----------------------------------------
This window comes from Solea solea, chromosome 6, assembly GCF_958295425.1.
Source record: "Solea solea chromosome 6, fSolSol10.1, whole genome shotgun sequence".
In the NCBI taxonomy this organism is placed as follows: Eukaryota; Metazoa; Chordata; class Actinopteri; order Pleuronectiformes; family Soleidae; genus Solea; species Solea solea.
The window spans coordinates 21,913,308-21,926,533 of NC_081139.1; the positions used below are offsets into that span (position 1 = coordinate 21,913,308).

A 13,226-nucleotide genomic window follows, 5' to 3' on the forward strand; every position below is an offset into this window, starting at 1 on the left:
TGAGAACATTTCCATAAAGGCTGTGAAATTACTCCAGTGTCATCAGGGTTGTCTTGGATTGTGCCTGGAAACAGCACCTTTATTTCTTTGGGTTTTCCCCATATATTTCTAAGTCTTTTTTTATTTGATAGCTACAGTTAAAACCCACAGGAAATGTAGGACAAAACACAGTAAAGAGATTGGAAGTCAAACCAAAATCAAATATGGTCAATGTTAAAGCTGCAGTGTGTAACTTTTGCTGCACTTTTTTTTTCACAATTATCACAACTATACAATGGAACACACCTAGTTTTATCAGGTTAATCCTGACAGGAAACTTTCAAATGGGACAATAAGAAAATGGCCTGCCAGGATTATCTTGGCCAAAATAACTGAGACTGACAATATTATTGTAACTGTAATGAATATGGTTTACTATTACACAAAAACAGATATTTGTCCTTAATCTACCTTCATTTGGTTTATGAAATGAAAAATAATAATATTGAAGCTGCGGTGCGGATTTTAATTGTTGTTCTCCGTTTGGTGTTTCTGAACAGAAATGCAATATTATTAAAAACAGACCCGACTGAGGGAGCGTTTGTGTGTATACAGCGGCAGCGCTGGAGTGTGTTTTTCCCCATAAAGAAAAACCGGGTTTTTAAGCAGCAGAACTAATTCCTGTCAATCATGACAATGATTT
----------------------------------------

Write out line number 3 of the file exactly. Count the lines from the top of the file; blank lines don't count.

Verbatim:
In the NCBI taxonomy this organism is placed as follows: Eukaryota; Metazoa; Chordata; class Actinopteri; order Pleuronectiformes; family Soleidae; genus Solea; species Solea solea.